Last night I watched the documentary "The Price of Sugar" directed by Bill Haney, and featuring several nameless Haitian/Dominicans (any configuration thereof) and Father Christopher Hartley - who is the "hero" and main protagonist of this film. It's an important film, and their website is designed as an action site. Thanks to M.P. & C.M., we were able to project the film on a big white sheet in their living room and then hold a conversation afterwards.
I remember the first time I ever spent time on a batey. I gave up sugar for almost 2 years. Because of what I witnessed. And then I went to work in an ice cream shop and became nearly diabetic from eating so much ice cream (gelato, really - gianduia gelato, mango sorbet, the works). And I drink coffee with sugar - especially if it's office coffee. And when I lived in NYC, I used to be on the J-M-Z line and would watch the billows of smoke coming from the Dominos sugar factory on my way into work in Manhattan.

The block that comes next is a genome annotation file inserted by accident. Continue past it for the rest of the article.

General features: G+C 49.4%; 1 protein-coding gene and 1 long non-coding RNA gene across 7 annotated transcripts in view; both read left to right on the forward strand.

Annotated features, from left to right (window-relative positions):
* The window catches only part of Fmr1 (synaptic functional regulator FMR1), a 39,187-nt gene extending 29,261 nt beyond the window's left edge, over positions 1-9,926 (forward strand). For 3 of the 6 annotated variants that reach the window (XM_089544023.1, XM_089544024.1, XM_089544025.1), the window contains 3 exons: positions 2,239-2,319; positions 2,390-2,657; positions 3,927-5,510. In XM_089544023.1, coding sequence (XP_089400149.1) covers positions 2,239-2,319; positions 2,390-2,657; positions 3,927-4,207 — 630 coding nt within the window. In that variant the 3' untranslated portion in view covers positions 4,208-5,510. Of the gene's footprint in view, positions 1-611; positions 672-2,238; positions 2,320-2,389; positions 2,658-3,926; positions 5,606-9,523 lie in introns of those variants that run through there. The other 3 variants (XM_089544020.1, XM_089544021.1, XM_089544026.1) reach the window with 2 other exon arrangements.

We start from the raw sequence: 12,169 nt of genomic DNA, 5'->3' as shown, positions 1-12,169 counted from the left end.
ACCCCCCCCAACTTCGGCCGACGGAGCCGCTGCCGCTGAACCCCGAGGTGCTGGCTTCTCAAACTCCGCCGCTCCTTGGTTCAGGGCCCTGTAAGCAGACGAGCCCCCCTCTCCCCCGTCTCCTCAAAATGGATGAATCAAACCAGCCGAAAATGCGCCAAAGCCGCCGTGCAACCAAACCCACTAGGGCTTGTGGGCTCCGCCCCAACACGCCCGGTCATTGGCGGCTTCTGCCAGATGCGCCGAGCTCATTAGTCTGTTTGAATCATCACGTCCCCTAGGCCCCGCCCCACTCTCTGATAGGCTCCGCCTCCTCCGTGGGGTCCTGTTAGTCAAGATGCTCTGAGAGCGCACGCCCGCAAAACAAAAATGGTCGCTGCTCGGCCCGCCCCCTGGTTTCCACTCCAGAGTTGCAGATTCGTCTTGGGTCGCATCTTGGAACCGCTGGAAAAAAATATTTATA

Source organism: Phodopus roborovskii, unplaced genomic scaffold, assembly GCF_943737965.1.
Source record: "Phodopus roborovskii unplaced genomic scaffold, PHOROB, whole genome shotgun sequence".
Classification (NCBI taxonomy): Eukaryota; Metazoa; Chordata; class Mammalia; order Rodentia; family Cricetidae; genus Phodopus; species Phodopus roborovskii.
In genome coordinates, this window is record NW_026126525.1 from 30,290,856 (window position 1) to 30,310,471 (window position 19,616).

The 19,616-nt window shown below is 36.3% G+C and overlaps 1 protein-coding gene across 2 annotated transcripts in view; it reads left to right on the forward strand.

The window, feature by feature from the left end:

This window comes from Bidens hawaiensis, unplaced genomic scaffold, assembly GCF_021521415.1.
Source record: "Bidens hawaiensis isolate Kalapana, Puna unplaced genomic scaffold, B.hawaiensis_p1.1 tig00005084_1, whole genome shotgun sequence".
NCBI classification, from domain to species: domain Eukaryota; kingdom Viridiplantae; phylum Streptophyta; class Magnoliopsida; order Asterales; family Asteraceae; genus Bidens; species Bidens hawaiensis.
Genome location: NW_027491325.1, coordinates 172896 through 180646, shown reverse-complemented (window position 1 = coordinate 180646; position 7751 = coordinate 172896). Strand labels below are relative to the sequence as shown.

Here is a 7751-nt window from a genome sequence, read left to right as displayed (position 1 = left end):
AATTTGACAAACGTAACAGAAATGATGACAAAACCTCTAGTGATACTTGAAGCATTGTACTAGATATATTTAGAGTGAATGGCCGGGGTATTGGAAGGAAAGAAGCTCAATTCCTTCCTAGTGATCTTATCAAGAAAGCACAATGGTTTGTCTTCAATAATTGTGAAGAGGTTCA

It always stank to me even though we couldn't smell anything from the train. That's cause I grew up driving past the ingenio in San Pedro de Macorix in the D.R. where they process sugar cane and make it the white stuff. It stinks. Like rotting meat. Makes you wonder, huh? And then when you drive past San Pedro you cross train tracks where all the workers on the plantations (bateyes) load the cane onto boxcars. Crates, really. And then you get to La Romana, and when you drive north of La Romana, all you see is cane. All the way to the mountains. Acres and acres of cane. No people. That's because they're on lockdown inside.
But, you gotta watch the movie to learn more about that. And oh yeah - and remember to watch the film with the critical eye it deserves. For even though Father Hartley's work is important, it's all of the nameless Haitian/Haitian-Dominican/Dominican laborers whose bodies are literally on the line.